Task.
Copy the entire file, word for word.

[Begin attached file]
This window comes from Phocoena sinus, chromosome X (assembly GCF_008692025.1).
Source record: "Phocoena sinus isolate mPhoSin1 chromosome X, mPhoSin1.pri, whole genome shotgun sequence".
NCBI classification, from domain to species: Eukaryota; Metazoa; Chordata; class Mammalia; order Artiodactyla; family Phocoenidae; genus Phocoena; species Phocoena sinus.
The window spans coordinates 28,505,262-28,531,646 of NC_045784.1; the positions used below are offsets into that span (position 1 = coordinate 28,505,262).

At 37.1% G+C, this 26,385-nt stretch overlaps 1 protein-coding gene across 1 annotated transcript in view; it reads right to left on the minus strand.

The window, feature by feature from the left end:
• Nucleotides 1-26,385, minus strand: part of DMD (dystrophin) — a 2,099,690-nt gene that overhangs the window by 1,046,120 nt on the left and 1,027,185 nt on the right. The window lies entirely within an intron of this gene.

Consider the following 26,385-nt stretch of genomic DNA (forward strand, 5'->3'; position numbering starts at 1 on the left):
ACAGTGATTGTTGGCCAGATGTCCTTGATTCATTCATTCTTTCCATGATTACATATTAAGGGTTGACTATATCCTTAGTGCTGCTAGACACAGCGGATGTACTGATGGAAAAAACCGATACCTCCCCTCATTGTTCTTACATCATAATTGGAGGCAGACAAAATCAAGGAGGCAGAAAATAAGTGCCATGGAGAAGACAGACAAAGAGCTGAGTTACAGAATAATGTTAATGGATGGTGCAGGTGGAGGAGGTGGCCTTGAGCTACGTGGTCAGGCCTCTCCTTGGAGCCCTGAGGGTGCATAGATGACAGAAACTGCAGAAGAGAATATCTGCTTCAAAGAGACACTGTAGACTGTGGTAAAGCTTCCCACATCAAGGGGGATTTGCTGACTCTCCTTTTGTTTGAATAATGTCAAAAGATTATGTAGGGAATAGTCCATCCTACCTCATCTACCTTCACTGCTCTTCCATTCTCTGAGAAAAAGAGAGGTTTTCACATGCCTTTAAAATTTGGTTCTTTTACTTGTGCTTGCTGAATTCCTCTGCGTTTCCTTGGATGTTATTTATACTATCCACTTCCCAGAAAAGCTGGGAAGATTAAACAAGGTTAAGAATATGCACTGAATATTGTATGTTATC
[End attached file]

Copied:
This window comes from Phocoena sinus, chromosome X (assembly GCF_008692025.1).
Source record: "Phocoena sinus isolate mPhoSin1 chromosome X, mPhoSin1.pri, whole genome shotgun sequence".
NCBI classification, from domain to species: Eukaryota; Metazoa; Chordata; class Mammalia; order Artiodactyla; family Phocoenidae; genus Phocoena; species Phocoena sinus.
The window spans coordinates 28,505,262-28,531,646 of NC_045784.1; the positions used below are offsets into that span (position 1 = coordinate 28,505,262).

At 37.1% G+C, this 26,385-nt stretch overlaps 1 protein-coding gene across 1 annotated transcript in view; it reads right to left on the minus strand.

The window, feature by feature from the left end:
• Nucleotides 1-26,385, minus strand: part of DMD (dystrophin) — a 2,099,690-nt gene that overhangs the window by 1,046,120 nt on the left and 1,027,185 nt on the right. The window lies entirely within an intron of this gene.

Consider the following 26,385-nt stretch of genomic DNA (forward strand, 5'->3'; position numbering starts at 1 on the left):
ACAGTGATTGTTGGCCAGATGTCCTTGATTCATTCATTCTTTCCATGATTACATATTAAGGGTTGACTATATCCTTAGTGCTGCTAGACACAGCGGATGTACTGATGGAAAAAACCGATACCTCCCCTCATTGTTCTTACATCATAATTGGAGGCAGACAAAATCAAGGAGGCAGAAAATAAGTGCCATGGAGAAGACAGACAAAGAGCTGAGTTACAGAATAATGTTAATGGATGGTGCAGGTGGAGGAGGTGGCCTTGAGCTACGTGGTCAGGCCTCTCCTTGGAGCCCTGAGGGTGCATAGATGACAGAAACTGCAGAAGAGAATATCTGCTTCAAAGAGACACTGTAGACTGTGGTAAAGCTTCCCACATCAAGGGGGATTTGCTGACTCTCCTTTTGTTTGAATAATGTCAAAAGATTATGTAGGGAATAGTCCATCCTACCTCATCTACCTTCACTGCTCTTCCATTCTCTGAGAAAAAGAGAGGTTTTCACATGCCTTTAAAATTTGGTTCTTTTACTTGTGCTTGCTGAATTCCTCTGCGTTTCCTTGGATGTTATTTATACTATCCACTTCCCAGAAAAGCTGGGAAGATTAAACAAGGTTAAGAATATGCACTGAATATTGTATGTTATC